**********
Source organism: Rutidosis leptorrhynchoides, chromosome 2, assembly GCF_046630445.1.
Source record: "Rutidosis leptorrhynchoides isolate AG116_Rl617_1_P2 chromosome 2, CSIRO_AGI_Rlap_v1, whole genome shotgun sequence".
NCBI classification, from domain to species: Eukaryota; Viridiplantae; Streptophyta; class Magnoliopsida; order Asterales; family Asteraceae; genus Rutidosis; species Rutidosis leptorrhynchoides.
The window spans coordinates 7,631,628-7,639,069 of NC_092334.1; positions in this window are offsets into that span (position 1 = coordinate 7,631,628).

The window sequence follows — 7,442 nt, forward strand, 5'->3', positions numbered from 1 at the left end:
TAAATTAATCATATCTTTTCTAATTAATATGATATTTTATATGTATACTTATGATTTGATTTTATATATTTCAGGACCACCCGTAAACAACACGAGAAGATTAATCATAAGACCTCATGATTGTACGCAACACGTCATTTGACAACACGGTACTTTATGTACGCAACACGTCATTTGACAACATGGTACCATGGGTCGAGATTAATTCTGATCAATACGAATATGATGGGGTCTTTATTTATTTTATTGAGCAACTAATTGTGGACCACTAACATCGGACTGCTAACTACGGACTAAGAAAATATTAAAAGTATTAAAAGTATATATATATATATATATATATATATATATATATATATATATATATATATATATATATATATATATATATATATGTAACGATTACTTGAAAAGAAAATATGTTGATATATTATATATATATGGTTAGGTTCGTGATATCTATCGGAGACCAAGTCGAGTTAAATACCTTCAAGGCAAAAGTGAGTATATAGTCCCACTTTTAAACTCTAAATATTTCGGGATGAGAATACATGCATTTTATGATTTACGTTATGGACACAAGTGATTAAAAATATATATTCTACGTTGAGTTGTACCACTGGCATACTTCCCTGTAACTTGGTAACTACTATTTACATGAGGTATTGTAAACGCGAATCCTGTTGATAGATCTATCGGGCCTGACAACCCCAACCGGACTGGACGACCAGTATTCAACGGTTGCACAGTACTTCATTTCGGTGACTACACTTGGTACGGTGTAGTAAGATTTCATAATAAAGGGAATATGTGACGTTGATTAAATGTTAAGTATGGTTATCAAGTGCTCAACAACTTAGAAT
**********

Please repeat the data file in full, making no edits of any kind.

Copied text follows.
Source organism: Rutidosis leptorrhynchoides, chromosome 2, assembly GCF_046630445.1.
Source record: "Rutidosis leptorrhynchoides isolate AG116_Rl617_1_P2 chromosome 2, CSIRO_AGI_Rlap_v1, whole genome shotgun sequence".
NCBI classification, from domain to species: Eukaryota; Viridiplantae; Streptophyta; class Magnoliopsida; order Asterales; family Asteraceae; genus Rutidosis; species Rutidosis leptorrhynchoides.
The window spans coordinates 7,631,628-7,639,069 of NC_092334.1; positions in this window are offsets into that span (position 1 = coordinate 7,631,628).

The window sequence follows — 7,442 nt, forward strand, 5'->3', positions numbered from 1 at the left end:
TAAATTAATCATATCTTTTCTAATTAATATGATATTTTATATGTATACTTATGATTTGATTTTATATATTTCAGGACCACCCGTAAACAACACGAGAAGATTAATCATAAGACCTCATGATTGTACGCAACACGTCATTTGACAACACGGTACTTTATGTACGCAACACGTCATTTGACAACATGGTACCATGGGTCGAGATTAATTCTGATCAATACGAATATGATGGGGTCTTTATTTATTTTATTGAGCAACTAATTGTGGACCACTAACATCGGACTGCTAACTACGGACTAAGAAAATATTAAAAGTATTAAAAGTATATATATATATATATATATATATATATATATATATATATATATATATATATATATATATATATATATATATATGTAACGATTACTTGAAAAGAAAATATGTTGATATATTATATATATATGGTTAGGTTCGTGATATCTATCGGAGACCAAGTCGAGTTAAATACCTTCAAGGCAAAAGTGAGTATATAGTCCCACTTTTAAACTCTAAATATTTCGGGATGAGAATACATGCATTTTATGATTTACGTTATGGACACAAGTGATTAAAAATATATATTCTACGTTGAGTTGTACCACTGGCATACTTCCCTGTAACTTGGTAACTACTATTTACATGAGGTATTGTAAACGCGAATCCTGTTGATAGATCTATCGGGCCTGACAACCCCAACCGGACTGGACGACCAGTATTCAACGGTTGCACAGTACTTCATTTCGGTGACTACACTTGGTACGGTGTAGTAAGATTTCATAATAAAGGGAATATGTGACGTTGATTAAATGTTAAGTATGGTTATCAAGTGCTCAACAACTTAGAAT